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Green Lantern review

We review Green Lantern - a comic-book movie that looks fabulous but leaves you wanting more substance

Green Lantern

Green Lantern

Certificate: 12A

Starring: Ryan Reynolds, Blake Lively, Peter Sarsgaard, Mark Strong

Release date: 2011

3 out of 5


Following on from the successes of numerous Supermen, Batmen and Spider-Men, another comic book hero gets his chance to save the world in a big budget, special effects-packed movie.

This time, the man in the very clingy lycra suit is Ryan Reynolds as cocky pilot Hal Jordan, a reckless guy with daddy issues who comes across a dying alien that has crash-landed on earth. Said creature is actually a Green Lantern, a keeper of intergalactic peace, and on his deathbed he bequeaths his special glowing jade ring to Hal, who pops it on his finger and discovers it gives him super-powers of the flying and kicking ass variety. Trouble is, nerdy science teacher Hector (Sarsgaard) has been infected with a different type of glowy energy (green, it seems, is good, orange is very, very bad) that gives him a swollen head (literally) and the ability to channel a mega alien baddie called Parallax. The other Green Lanterns throughout the universe (led by Mark Strong’s Sinestro, looking like a cross between Spock and Hellboy) don’t fancy helping, so it could be up to Hal to step up and save the planet.

With a prologue about the origins of battle between the Green Lanterns and Parallax that will petrify the under-10s (Parallax is like a big lumpy cloud of boulders, but it has a screaming face, a bit like the dust-cloud skull in The Mummy), this is aimed at older kids looking for a new, interesting superhero. Unfortunately, they will find it a bit hard to find him in this mess of CGI effects, too many minor characters and under-developed sub-plots (Hal’s galactic training takes about five seconds, while Hector’s problems are never properly explored).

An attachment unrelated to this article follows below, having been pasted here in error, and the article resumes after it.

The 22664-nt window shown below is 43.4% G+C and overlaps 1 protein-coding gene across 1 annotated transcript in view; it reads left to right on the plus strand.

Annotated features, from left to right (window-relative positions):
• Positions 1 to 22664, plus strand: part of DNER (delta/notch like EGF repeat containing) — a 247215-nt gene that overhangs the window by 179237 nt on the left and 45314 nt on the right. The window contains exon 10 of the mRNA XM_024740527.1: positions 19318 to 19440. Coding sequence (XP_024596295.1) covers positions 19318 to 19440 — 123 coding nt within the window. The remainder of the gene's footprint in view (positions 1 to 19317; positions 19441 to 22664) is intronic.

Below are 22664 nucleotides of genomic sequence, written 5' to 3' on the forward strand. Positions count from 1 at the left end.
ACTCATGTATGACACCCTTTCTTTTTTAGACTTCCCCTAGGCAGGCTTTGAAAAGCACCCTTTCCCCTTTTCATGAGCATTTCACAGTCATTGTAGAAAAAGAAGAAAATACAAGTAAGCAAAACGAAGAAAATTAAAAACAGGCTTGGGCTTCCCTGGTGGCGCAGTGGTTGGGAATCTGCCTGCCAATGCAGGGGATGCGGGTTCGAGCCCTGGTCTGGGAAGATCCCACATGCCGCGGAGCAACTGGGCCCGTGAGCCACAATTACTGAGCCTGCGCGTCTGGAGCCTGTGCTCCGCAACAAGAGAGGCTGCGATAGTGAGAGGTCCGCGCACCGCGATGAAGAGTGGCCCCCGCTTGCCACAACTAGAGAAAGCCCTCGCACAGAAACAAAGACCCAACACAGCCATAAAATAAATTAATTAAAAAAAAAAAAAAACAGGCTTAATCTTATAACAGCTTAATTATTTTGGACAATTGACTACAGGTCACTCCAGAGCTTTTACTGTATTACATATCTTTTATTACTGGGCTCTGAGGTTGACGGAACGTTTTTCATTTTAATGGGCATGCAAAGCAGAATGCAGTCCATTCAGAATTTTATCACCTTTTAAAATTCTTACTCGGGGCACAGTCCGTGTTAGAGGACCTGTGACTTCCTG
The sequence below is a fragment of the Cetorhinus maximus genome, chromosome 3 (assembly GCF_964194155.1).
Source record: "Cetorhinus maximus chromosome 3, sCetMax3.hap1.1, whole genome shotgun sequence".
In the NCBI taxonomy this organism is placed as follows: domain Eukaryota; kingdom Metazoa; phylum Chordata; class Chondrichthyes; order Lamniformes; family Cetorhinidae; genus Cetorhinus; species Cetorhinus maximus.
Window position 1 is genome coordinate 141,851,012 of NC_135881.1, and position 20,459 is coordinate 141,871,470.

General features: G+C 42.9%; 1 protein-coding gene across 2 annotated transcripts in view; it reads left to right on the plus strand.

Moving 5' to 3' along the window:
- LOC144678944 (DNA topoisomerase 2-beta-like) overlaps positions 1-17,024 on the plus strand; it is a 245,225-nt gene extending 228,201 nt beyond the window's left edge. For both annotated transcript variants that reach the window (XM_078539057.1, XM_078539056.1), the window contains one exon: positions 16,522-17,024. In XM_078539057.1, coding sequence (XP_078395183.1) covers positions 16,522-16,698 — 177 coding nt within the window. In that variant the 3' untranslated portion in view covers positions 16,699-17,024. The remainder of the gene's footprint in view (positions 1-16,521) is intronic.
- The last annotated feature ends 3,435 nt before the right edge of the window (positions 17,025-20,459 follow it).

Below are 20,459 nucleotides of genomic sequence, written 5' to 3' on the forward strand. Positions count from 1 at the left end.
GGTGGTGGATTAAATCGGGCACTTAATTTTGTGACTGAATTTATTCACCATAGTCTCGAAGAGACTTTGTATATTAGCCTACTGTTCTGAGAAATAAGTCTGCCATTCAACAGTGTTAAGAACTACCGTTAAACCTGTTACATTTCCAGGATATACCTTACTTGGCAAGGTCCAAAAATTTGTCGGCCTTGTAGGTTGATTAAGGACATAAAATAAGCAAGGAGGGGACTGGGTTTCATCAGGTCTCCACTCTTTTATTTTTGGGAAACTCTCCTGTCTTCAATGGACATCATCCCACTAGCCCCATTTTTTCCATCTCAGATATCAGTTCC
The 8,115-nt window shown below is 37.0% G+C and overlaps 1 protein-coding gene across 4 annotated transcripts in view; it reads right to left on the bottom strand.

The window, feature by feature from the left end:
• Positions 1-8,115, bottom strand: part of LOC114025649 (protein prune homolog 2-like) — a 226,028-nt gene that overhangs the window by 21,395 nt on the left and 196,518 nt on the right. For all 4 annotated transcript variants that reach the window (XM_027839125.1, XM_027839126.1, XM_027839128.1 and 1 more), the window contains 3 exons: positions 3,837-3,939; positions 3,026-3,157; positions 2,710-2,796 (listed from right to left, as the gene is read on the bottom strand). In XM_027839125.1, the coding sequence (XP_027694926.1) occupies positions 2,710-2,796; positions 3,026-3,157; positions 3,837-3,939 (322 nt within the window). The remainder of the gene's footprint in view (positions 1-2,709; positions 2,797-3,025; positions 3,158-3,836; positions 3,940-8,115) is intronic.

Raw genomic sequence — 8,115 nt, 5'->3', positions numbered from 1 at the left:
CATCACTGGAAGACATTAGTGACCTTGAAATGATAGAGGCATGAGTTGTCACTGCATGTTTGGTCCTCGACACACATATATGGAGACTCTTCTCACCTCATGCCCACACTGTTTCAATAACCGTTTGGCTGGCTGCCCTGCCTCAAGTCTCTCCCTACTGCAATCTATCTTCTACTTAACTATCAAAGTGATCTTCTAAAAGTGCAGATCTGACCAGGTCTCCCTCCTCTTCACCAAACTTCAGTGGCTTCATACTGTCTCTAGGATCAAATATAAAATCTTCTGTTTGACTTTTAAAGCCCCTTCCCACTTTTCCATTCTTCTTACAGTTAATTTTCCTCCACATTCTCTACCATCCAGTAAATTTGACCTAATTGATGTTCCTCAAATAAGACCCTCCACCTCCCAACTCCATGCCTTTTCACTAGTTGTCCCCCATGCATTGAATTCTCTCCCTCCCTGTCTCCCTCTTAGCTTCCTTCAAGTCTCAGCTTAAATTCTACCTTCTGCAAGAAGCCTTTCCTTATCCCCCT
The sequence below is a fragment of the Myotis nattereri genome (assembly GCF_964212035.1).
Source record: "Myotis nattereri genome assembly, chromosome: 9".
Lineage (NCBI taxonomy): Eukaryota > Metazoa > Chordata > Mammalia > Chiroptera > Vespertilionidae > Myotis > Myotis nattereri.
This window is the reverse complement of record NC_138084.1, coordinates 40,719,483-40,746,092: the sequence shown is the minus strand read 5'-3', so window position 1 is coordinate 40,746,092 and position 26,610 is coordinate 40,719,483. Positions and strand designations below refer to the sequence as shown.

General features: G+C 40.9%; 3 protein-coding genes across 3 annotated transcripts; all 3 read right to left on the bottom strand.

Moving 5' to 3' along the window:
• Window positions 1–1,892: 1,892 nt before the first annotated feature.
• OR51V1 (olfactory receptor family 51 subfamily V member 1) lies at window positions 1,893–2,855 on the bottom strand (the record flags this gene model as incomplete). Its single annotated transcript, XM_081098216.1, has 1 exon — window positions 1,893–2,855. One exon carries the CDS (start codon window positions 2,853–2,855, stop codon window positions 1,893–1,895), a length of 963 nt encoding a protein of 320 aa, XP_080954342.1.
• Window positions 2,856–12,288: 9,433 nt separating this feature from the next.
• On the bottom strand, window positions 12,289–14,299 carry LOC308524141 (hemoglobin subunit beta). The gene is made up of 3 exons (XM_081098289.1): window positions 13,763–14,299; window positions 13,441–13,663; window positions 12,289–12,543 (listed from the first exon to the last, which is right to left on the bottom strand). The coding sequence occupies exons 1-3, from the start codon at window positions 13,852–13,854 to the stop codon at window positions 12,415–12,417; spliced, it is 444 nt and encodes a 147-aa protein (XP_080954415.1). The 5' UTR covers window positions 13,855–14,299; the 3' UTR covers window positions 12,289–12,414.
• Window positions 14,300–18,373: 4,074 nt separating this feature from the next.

Reynolds, who can do snarky humour and macho drama with equal ease, is well-cast in the lead role (and, mums, he looks very cute, too) but doesn’t get enough time to show what he can do, while Sarsgaard and the always-watchable Strong are wasted. Gossip Girl’s Blake Lively, as Hal’s ex/childhood friend/possible love interest, is forgettable (and who in real life wears heels that high to work?) but pretty – perfect window dressing for a movie that looks fabulous but leaves you wishing there had been a bit more to it.

Is Green Lantern suitable for kids? Here are our parents’ notes...

As mentioned above, the opening prologue, in which Parallax grows by sucking the souls and flesh of creatures, will be too scary for younger (under 10) children.

SPOILER – Under-10s may also be upset during a scene in which Hal remembers his father dying in an airplane explosion.

Younger children may find Hector’s transformation scary.

If you like this, why not try: Superman, Spider-Man, Iron Man, Batman Begins, X-Men,